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In this course, photographer and author Ben Long details the features, controls, and options in the Nikon D800 digital SLR. The course begins with an overview of what a digital SLR is and a tour of the camera's basic components. Ben then discusses the camera's basic operation: changing lenses, navigating the menus, shooting in automatic mode, reviewing and managing photos on the camera's LCD screen, and transferring photos to a computer.
Next, the course introduces more advanced exposure options: program mode, exposure compensation, ISO adjustments, and more. After Ben briefly defines each option, he shows how to adjust it using the camera's controls.
Ben also discusses white balance options, advanced metering and autofocus controls, flash, live view, and video shooting. The course ends with a chapter on maintenance, including sensor- and camera-cleaning and care tips.
Bracketing is the process of shooting the same scene with different exposures to improve your chances of going home with the shot that's correctly metered. You might also use bracketing though, when you are shooting a scene with a lot of dynamic range, so that you go home with at least one properly exposed image of all of the different bright and dark bits in your scene. To configure Auto Bracketing on the D800, you just press the Bracketing button over here, and when I do that, my status display changes to show this stuff, and I can configure these settings with my two command dials.
So right now I am set to no bracketing at all. That's zero frames. If I turn my main command dial here, I get a 3-frame bracket, and that's reflected with three frames, and it's also showing me how the bracketing is working. So it's going to shoot three shots: one as metered-- that's what the 0 is--one underexposed and one overexposed. I can come out here and do five stops in my bracket, 7, or even go up to 9. If I go the other direction, I can get back to 0, so bracketing at all--get that out of the way-- two frames of bracketing with one as metered and one underexposed, or two frames of bracketing with one as metered and one overexposed, or I can do the same with three frames.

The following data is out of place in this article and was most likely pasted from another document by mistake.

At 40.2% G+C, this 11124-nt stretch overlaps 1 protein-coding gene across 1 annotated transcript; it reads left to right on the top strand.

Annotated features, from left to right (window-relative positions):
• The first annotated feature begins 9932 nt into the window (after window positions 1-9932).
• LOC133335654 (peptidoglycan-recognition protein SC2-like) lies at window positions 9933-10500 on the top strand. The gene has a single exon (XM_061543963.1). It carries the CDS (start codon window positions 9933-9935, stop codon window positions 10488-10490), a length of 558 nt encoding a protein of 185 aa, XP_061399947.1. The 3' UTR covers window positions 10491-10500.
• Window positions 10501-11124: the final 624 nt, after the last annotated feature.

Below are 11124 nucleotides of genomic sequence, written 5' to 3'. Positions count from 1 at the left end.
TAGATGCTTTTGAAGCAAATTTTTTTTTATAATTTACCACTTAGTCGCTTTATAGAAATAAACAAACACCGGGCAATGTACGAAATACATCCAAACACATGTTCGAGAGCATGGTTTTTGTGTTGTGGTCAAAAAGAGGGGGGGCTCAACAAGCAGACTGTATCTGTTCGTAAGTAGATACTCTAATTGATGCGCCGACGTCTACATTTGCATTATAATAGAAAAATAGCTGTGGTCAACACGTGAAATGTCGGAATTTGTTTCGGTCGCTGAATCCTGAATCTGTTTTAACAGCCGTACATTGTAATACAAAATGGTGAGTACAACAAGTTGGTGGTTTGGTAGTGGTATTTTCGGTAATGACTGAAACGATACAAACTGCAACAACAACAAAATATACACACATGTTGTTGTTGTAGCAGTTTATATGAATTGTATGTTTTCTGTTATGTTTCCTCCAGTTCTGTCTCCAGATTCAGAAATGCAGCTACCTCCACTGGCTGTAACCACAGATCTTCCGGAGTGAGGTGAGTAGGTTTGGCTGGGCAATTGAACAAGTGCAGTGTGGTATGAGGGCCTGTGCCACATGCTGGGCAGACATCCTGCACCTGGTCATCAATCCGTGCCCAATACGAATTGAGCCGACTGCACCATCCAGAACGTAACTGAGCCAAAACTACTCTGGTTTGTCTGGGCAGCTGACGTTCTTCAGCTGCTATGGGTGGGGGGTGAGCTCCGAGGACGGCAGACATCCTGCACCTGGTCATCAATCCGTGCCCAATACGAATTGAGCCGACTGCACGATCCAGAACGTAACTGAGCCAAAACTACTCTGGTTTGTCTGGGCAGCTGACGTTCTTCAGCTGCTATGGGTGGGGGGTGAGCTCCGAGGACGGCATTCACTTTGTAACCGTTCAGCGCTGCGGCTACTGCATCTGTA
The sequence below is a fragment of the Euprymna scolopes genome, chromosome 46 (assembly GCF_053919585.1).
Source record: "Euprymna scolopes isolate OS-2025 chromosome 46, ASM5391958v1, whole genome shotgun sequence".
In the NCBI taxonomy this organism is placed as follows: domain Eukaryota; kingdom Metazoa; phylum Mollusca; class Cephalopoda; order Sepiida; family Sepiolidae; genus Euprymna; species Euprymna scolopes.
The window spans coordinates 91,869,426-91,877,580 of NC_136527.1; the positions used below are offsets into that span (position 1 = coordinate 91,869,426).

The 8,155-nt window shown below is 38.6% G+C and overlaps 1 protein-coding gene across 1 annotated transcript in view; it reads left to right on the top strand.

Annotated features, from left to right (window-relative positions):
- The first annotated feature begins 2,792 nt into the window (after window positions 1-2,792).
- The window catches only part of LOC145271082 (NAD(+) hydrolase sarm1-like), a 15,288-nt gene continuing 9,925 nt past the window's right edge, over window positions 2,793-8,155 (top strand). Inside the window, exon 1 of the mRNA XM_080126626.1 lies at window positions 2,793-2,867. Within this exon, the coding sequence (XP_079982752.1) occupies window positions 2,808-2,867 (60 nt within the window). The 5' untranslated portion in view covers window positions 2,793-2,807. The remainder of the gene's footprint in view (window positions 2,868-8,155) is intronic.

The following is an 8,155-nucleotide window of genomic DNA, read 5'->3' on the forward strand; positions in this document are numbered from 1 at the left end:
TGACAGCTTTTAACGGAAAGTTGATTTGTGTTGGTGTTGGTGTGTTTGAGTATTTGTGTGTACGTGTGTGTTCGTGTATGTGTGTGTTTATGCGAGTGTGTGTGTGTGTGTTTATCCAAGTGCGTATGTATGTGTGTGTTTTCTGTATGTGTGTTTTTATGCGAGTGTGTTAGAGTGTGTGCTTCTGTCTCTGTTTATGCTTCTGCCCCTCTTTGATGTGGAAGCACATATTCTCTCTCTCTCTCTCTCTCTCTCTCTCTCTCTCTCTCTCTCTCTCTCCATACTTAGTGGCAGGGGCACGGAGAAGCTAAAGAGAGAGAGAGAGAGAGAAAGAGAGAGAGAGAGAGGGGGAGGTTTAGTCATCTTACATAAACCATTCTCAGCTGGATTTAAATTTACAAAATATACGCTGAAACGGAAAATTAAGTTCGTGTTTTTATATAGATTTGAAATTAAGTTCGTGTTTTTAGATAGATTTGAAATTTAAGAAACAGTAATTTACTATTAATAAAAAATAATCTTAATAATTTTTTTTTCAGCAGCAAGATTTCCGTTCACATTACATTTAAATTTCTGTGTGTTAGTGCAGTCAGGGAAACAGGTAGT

These are handy for times when maybe you know you need some overexposure but you absolutely don't need any underexposure, so this would give me a bracket that would shoot as metered and a little brighter. Or maybe I am really, really confused and so I want two additional frames of overexposure, and of course I can get the same thing with underexposure. I am going to set up for just a basic three- step bracket. And by default, those shots, each of my three frames, are going to be one stop apart.
That's what this 1.0 is over here. I can change that value with my subcommand dial. I can bump it down to two-thirds of a stop, one-third of a stop, or back up to one. I am going to set it at 1 right now, and I am ready to start shooting. So with those dialed in, I am going to half-press my Shutter button, and here I am. Now I can see that my Exposure Compensation indicator is still showing my bracket. I've also got this Bracketing icon lit up here. Now the way this works is I take a shot, and this is going to go as metered, and now it just removed the shot that I have taken from my bracketing set.
So I can tell that I am still in the middle of a bracketing set, and I can see how far along I am. This can be particularly handy to keep track of when you're doing a longer set of 5 or 7 or 9 frames. I am going to take my second shot, and that takes out the underexposed one. And then I am going to take my third shot, and that gets my overexposed one. Now I'm back to starting over, so all three little tick marks are still there. Let's go into Playback here and take a look at what I have got. Here is my overexposed image, that was my underexposed image, and that's my image as metered.